Garrison Keillor: ‘I put my hand on a woman’s bare back’
US author and radio host Garrison Keillor has been fired from his radio station amid a claim of misconduct.
Minnesota Public Radio (MPR) said a colleague on Keillor's former show, A Prairie Home Companion, had accused him of inappropriate behaviour.
Mr Keillor told the Minneapolis Star Tribune that the claim stems from an occasion when he put his hand on a woman's bare back to console her.
The station said it did not know of any allegations involving any other staff.
"I meant to pat her back after she told me about her unhappiness, and her shirt was open and my hand went up it about six inches [15 cm]", he told the newspaper in an email.
"She recoiled. I apologised. I sent her an email of apology later and she replied that she had forgiven me and not to think about it," he added.
"We were friends. We continued to be friendly right up until her lawyer called."
He did not say when the alleged incident occurred.
MPR said it would:
- end its contracts with Mr Keillor and his companies
- stop broadcasting his syndicated show The Writer's Almanac
- stop rebroadcasting highlights from A Prairie Home Companion
- change that programme's name
- separate from an online catalogue and website associated with him
MPR President Jon McTaggart said: "Garrison Keillor has been an important part of the growth and success of MPR, and all of us in the MPR community are saddened by these circumstances.
"While we appreciate the contributions Garrison has made to MPR and to all of public radio, we believe this decision is the right thing to do and is necessary to continue to earn the trust of our audiences, employees and supporters of our public service."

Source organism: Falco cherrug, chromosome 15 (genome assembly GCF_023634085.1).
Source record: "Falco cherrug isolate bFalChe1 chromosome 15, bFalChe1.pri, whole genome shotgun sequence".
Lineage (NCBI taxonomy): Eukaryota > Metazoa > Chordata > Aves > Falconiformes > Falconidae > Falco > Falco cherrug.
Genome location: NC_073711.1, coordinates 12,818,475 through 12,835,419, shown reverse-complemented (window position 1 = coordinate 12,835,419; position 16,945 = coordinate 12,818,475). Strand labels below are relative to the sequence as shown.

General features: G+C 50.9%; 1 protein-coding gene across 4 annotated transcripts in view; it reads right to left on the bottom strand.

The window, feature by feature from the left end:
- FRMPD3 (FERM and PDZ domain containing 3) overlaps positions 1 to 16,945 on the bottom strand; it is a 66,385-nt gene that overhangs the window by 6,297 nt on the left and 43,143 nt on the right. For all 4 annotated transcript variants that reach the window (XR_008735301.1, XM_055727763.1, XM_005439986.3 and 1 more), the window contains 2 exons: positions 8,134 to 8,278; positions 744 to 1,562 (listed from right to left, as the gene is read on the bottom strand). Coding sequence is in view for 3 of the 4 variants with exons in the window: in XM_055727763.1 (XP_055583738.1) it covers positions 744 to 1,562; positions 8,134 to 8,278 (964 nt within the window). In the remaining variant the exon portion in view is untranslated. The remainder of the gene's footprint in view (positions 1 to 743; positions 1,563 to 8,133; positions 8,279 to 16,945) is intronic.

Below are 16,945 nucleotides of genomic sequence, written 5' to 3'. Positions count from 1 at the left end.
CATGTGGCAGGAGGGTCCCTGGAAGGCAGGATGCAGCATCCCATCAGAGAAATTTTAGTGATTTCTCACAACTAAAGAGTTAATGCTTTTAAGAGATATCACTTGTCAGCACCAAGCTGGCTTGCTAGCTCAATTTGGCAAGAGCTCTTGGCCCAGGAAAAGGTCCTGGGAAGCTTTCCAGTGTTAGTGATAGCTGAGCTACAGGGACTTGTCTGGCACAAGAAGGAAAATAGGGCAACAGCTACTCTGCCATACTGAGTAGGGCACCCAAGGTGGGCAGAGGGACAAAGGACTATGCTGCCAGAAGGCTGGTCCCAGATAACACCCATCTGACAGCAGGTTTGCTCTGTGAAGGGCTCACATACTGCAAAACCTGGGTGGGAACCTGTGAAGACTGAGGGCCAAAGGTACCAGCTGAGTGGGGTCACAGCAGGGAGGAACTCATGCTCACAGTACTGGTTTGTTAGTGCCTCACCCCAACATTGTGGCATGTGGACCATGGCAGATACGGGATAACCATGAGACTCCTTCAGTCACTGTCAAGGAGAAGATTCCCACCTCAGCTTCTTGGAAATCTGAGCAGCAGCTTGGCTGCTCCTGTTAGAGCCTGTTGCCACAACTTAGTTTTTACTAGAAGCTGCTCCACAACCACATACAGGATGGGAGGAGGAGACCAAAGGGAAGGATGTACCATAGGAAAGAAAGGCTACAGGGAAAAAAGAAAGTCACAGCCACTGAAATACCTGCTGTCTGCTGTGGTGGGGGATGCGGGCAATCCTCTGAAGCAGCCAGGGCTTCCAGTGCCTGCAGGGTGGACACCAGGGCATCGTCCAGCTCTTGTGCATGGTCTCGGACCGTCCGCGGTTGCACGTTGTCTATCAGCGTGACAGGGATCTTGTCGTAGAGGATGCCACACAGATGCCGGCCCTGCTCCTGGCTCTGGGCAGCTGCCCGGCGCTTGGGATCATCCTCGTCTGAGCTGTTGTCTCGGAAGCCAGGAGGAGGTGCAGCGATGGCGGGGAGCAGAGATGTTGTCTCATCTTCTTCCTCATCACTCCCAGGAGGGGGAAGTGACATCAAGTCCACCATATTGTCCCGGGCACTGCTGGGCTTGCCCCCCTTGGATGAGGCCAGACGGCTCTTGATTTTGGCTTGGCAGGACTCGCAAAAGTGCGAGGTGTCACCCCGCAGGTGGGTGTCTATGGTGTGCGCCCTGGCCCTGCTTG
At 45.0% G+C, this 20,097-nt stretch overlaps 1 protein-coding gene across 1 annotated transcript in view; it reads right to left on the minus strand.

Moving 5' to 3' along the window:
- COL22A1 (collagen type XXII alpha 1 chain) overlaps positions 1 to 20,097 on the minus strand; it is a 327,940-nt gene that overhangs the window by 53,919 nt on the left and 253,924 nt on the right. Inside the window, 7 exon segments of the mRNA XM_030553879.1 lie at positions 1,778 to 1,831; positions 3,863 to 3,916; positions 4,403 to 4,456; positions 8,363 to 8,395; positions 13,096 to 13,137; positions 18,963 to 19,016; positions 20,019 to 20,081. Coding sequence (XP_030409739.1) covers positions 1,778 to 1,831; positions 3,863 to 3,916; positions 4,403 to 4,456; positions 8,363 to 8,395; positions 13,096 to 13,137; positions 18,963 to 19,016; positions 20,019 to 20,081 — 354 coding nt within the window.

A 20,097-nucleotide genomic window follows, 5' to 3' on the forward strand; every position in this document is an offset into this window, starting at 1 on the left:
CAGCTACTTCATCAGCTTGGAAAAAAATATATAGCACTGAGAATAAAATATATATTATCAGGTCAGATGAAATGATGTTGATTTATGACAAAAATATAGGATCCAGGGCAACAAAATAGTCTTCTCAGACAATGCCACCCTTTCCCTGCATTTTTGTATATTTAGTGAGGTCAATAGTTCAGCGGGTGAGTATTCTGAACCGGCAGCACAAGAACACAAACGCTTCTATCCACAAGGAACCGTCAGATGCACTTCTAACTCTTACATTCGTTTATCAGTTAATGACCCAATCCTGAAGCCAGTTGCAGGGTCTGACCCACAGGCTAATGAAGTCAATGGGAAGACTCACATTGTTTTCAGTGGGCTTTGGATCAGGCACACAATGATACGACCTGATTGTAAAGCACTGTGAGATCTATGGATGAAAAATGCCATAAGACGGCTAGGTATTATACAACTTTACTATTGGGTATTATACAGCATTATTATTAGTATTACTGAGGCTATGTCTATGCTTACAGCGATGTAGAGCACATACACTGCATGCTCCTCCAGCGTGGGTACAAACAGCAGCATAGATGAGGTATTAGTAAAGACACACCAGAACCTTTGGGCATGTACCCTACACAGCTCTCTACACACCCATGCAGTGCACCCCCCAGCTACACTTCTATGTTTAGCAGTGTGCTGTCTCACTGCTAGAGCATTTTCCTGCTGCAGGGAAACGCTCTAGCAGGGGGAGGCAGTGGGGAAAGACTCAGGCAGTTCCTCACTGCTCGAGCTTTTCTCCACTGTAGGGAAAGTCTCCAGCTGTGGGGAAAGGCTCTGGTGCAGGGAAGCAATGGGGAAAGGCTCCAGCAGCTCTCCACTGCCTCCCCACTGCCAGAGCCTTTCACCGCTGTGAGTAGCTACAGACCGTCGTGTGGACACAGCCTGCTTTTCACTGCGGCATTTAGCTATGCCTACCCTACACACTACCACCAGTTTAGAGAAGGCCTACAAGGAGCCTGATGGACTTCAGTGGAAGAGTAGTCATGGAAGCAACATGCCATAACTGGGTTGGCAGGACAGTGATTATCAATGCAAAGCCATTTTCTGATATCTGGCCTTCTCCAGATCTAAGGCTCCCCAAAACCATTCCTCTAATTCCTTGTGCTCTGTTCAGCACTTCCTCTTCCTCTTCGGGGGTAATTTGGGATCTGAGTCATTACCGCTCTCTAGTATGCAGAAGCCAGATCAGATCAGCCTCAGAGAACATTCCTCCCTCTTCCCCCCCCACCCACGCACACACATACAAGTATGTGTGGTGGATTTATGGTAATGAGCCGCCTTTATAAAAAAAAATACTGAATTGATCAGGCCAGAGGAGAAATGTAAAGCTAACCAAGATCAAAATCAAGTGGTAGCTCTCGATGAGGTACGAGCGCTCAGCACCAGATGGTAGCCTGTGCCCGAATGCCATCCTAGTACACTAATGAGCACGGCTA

Mr Keillor hosted A Prairie Home Companion – a variety show with a focus on the fictional town of Lake Wobegon – for 42 years.
He went on to become a prolific author, writing a series of books set in Lake Wobegon, as well as other fiction and poetry.
He also wrote opinion columns in the Washington Post. On Wednesday he wrote a column saying there was no reason for Senator Al Franken, who is accused of sexual misconduct and was photographed groping a sleeping broadcaster, to resign.
After the announcement of his firing, Mr Keillor told the Star Tribune: "Getting fired is a real distinction in broadcasting and I've waited fifty years for the honour."
"All of my heroes got fired. I only wish it could've been for something more heroic."
He added that he was "was the least physically affectionate person" at his office.
"If I had a dollar for every woman who asked to take a selfie with me and who slipped an arm around me and let it drift down below the beltline, I'd have at least a hundred dollars," the radio presenter said.
"So this is poetic irony of a high order."